Go-to-guide to knowing Oil Sands and related Crude Streams in Canada.
North American Oil Reserves
North America is a continent with abundant oil reserves both- conventional and unconventional. Countries like USA and Canada have abundant resources of shale oil and oil sands in their respective geographies. The crude produced there has proved to be a benchmark for oil prices around the world. For instance, WTI is bench mark crude which is accepted globally in the market for trading.
The surge in demand and supply of any of the crude types plays an important factor in change of crude prices and related commodity product prices around the world. It is to be noted that the spike and slump in crude oil prices has always been backed by geopolitical or economic dynamics.
Here are the different crude types that come from the region:
|API Gravity||Crude Type|
|22||Western Canadian select|
|11.2||Intermediate Fuel Oil 380 (Bunker)|
|14.7||Intermediate Fuel Oil 180 (Bunker)|
What are Oil sands?
Oil sands are generalised as heavy bituminous crude which comprise of a mixture of bitumen, water and sand. The oil sands are spread across three regions within the provinces of Alberta, Athabasca basin, Cold Lake and Peace River, which when combined, cover an area more than 142,000 square kilometres. The oil sands are located at the surface near Fort McMurray, but deeper into the ground in other regions. The active mining footprint is only 953 square kilometres. Only 3 crude streams are derived from oil sands which are,
High Bitumen Based Crude oil streams (7-14 % Bitumen)
There are two major crude blends that are derived from heavy bitumen stream they are,
In order to meet viscosity and density requirements, shippers dilute bitumen before shipment, following the common carrier pipeline tariff rules. By selecting different diluent types and blend ratios, bitumen shippers attempt to reduce component costs, enhance blend value, and maintain pipeline transportability. The blend ratio may consist of 25 to 55% diluent by volume, depending on characteristics of the bitumen and diluent, pipeline specifications, operating conditions, and refinery requirements.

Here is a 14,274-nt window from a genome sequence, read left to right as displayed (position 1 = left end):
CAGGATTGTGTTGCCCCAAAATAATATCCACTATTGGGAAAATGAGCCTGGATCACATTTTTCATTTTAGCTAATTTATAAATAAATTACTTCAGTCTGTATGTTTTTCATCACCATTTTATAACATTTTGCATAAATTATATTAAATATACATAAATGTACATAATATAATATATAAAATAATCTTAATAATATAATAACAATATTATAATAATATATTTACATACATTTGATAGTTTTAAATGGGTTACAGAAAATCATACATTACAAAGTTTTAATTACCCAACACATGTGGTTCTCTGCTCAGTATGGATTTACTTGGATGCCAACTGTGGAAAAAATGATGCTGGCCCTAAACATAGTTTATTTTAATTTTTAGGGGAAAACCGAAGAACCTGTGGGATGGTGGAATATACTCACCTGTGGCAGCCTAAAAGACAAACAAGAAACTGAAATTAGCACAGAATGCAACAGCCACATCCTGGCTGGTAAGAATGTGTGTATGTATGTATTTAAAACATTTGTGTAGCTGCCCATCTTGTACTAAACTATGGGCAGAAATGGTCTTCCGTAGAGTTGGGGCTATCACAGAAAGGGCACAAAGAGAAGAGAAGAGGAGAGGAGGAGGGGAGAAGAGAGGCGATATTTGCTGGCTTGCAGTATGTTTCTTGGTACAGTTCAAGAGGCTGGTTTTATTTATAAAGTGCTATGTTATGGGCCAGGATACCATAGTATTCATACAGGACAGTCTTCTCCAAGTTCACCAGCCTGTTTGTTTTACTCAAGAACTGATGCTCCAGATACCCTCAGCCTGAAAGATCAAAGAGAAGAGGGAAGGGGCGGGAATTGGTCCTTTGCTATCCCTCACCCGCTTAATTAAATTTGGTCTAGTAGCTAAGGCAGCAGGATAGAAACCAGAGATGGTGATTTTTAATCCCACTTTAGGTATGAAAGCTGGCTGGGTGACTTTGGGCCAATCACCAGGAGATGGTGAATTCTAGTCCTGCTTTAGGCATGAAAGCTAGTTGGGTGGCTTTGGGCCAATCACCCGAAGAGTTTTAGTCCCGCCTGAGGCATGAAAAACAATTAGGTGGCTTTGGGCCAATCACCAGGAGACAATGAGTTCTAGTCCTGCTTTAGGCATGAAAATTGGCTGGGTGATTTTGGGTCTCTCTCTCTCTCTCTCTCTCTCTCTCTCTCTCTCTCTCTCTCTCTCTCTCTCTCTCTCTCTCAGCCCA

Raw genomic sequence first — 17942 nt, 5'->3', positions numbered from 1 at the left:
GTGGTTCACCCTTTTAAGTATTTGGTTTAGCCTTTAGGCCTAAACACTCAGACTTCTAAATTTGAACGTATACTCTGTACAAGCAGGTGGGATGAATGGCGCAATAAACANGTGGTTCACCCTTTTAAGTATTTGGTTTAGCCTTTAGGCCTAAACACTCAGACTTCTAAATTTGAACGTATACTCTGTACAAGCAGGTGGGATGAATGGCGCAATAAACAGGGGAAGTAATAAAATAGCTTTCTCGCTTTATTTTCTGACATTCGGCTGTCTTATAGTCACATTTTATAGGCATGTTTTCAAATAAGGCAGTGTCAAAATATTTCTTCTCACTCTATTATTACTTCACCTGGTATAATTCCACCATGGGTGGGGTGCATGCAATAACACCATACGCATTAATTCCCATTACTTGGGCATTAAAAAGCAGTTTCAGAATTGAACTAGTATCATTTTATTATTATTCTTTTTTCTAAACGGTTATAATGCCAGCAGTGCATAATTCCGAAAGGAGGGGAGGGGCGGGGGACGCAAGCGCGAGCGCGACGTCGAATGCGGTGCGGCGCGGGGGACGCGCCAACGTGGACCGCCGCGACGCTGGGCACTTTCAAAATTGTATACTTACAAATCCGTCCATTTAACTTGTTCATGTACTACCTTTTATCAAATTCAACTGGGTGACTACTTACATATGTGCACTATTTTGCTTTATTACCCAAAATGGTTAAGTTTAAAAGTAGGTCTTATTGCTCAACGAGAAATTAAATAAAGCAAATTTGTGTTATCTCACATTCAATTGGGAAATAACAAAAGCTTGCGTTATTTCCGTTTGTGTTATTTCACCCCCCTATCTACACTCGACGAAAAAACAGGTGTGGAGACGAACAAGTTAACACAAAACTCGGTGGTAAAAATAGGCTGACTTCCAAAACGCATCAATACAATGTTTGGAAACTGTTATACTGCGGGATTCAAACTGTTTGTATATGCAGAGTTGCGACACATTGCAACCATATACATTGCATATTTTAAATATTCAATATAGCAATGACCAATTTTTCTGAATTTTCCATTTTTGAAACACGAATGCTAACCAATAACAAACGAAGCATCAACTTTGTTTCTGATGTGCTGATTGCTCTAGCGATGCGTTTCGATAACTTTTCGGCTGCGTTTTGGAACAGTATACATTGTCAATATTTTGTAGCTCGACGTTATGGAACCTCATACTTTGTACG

- Dilbit: It is a relatively clean bitumen (containing less than 1% water and solids) diluted with condensate, usually in the order of 30 to 40% by volume. The processing of Dilbit can only take place in a high-conversion refinery and therefore sells at a discounted rate to the US benchmark West Texas Intermediate (WTI). A majority of Alberta’s exports are now Dilbit, mostly originating from in-situ operators. It is categorised as heavy crude with bitumen content of 80% and 20% diluent. One of the common diluents used for Dilbit is CRW. CRW is a fully blended aggregate of many light sweet feeder streams and only begins its existence in blend tanks in Edmonton, Alberta.
- Synbit: It is a mixture of synthetic crude and bitumen, typically a 50/50 blend. Since Synbit has a lower fraction of bitumen than Dilbit, it is slightly better in quality. Synbit volumes have diminished in recent years in favour of Dilbit production. One of the common diluents used for synbit is SCO. Synthetic crude oil is used in case there is unavailability of Natural gas condensate and naptha for transportation purpose. Canada imports a major quantity of SCO from the US. The major reason is that it has a good blend stability.
Upgrader Stream (<7% Bitumen)
- Synthetic Crude Oil (SCO): It is a light sweet crude produced by the upgrader, typically a blend of naphtha, distillate and gas oil streams from the hydrotreater. The term “synthetic” distinguishes upgraded bitumen from conventional crude, although the two crude streams are chemically identical. Since synthetic crude is light and sulphur-free, it can be sold to a conventional refinery. Synthetic crude sells approximately on par with WTI, representing about 40% of Alberta’s production. The province’s largest SCO producers are Syncrude, Suncor, Canadian Natural Resources and Shell.